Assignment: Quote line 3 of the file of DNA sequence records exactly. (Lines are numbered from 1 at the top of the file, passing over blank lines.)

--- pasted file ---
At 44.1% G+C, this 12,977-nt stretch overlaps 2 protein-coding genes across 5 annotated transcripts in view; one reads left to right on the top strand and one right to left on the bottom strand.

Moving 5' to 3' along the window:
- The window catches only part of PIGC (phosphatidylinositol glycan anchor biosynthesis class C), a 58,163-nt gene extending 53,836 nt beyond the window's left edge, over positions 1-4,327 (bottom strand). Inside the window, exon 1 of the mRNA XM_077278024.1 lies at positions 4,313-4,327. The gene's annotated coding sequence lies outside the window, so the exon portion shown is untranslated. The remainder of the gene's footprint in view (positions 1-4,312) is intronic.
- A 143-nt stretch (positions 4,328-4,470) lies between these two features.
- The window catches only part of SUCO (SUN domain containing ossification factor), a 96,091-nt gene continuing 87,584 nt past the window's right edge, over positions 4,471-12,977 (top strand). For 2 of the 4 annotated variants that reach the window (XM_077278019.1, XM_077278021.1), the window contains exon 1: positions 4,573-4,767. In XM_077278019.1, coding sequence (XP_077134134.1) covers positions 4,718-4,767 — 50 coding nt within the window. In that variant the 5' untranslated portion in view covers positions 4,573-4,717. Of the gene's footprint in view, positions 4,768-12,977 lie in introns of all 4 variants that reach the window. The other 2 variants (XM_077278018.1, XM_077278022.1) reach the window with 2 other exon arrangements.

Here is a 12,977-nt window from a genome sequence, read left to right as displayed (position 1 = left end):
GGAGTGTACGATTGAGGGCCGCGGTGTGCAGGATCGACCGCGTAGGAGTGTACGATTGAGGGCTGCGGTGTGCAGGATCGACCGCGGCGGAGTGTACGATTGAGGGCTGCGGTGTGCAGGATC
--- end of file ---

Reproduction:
- The window catches only part of PIGC (phosphatidylinositol glycan anchor biosynthesis class C), a 58,163-nt gene extending 53,836 nt beyond the window's left edge, over positions 1-4,327 (bottom strand). Inside the window, exon 1 of the mRNA XM_077278024.1 lies at positions 4,313-4,327. The gene's annotated coding sequence lies outside the window, so the exon portion shown is untranslated. The remainder of the gene's footprint in view (positions 1-4,312) is intronic.